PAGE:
Almost all cereals have a high fibre content, which is essential for regular intestinal transit, and they also make you feel fuller for longer as well as promoting and prolonging the state of satiety, according to this study conducted by Tufts University in the USA. Their consumption helps regulate your metabolism.

9. Flours

All flours are rich in carbohydrates and it’s important to be aware that these products come from cereals, which contain a large amount of carbohydrates and fiber.

Despite popular belief, corn meal contains lots of carbohydrates. In fact, it contains 75.3 grams of the macronutrient in question per 100 grams of flour. This product is a staple in Latin American cuisine.

In second and third position are wheat flour and whole wheat rye flour respectively. Thus, it’s better to opt for foods made with rye in any low calorie diet. In fact, a study establishes that whole wheat bread can be made with rye flour, as long as it’s of good quality.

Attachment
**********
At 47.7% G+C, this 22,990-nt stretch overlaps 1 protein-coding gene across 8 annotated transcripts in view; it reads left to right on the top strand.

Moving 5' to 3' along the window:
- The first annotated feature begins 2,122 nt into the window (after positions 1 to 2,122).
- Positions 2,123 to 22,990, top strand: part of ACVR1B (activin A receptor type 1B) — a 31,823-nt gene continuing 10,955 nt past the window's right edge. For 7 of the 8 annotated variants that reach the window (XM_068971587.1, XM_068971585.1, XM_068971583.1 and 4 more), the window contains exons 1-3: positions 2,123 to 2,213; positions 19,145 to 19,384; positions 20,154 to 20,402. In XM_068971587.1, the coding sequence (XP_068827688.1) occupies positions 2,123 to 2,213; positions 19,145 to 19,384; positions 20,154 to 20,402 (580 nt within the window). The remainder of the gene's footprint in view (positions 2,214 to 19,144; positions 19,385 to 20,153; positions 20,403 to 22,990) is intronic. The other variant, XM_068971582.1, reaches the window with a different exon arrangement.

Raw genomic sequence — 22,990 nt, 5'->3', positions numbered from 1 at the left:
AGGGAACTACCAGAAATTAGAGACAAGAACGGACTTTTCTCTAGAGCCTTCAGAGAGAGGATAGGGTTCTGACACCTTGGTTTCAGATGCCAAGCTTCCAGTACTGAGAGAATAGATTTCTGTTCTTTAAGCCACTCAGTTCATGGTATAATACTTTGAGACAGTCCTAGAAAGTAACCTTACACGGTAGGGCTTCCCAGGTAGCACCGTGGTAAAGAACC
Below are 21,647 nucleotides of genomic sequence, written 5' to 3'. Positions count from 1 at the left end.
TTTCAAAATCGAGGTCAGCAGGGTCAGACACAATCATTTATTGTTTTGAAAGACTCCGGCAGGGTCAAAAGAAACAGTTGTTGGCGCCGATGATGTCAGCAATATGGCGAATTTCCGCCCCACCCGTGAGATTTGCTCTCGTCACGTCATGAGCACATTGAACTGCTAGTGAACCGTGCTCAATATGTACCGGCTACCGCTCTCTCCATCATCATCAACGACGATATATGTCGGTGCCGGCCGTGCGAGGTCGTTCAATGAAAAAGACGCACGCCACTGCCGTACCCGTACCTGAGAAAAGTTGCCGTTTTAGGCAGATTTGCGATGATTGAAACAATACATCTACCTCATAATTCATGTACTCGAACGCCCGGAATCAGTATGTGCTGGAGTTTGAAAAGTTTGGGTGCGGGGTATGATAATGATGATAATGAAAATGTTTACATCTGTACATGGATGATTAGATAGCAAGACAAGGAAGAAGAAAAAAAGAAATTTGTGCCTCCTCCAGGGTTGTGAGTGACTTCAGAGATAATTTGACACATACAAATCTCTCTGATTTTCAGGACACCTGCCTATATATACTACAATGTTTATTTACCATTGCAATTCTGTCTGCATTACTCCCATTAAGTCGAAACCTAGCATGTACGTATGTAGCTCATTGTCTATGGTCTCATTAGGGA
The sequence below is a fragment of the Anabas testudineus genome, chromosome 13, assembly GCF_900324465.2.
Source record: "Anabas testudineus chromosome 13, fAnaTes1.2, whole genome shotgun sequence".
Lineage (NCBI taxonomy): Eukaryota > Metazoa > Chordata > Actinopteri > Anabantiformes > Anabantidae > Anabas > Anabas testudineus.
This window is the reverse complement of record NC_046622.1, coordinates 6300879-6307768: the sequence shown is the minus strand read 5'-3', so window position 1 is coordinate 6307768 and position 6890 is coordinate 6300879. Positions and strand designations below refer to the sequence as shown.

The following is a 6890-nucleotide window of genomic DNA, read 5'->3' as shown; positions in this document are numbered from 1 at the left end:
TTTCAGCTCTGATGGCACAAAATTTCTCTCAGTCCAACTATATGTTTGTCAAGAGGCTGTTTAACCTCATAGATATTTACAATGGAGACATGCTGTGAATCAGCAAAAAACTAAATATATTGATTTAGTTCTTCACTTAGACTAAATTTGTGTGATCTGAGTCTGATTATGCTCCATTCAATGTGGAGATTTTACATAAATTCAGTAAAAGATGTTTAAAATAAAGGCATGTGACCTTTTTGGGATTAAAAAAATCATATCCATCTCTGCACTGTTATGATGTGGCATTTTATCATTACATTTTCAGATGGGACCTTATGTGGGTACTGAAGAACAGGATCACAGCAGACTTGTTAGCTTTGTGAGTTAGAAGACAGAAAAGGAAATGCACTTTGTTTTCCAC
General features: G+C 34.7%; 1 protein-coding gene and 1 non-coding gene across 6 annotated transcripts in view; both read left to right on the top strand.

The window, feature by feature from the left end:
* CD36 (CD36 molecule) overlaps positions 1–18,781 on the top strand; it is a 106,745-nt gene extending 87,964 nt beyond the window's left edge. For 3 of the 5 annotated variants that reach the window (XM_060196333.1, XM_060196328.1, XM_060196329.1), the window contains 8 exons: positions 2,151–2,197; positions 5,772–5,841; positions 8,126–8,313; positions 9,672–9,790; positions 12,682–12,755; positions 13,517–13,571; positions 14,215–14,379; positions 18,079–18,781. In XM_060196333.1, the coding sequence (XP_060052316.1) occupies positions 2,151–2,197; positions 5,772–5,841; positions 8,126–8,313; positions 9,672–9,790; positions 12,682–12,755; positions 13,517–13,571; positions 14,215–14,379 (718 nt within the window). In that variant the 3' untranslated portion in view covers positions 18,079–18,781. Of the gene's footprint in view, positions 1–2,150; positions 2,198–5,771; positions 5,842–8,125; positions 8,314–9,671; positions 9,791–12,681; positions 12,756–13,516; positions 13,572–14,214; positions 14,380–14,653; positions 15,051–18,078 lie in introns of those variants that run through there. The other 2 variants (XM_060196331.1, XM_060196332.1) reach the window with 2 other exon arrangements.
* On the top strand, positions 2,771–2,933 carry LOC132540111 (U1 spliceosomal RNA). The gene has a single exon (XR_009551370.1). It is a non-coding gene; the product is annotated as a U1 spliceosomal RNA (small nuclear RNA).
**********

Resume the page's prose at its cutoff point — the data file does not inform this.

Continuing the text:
10. Sweet potatoes

These tubers are some of the highest in carbohydrate content — about 20 grams per every 100 grams. They’re also rich in slow digesting starch sugar and thus, a source of long-term energy.

As if that wasn’t enough, sweet potatoes also contain a small amount of fiber, proteins, vitamins and minerals. Thus, they’re ideal at lunchtime. It’s always preferable to parboil or bake the vegetable to minimize the amount of calories you take.

11. Corn flakes are high in carbohydrates

These are easily the most carbohydrate-rich food on this list — about 80%. Despite all this, the caloric intake remains low, since 100 grams of corn flakes will only provide an amount similar to 340 kilocalories.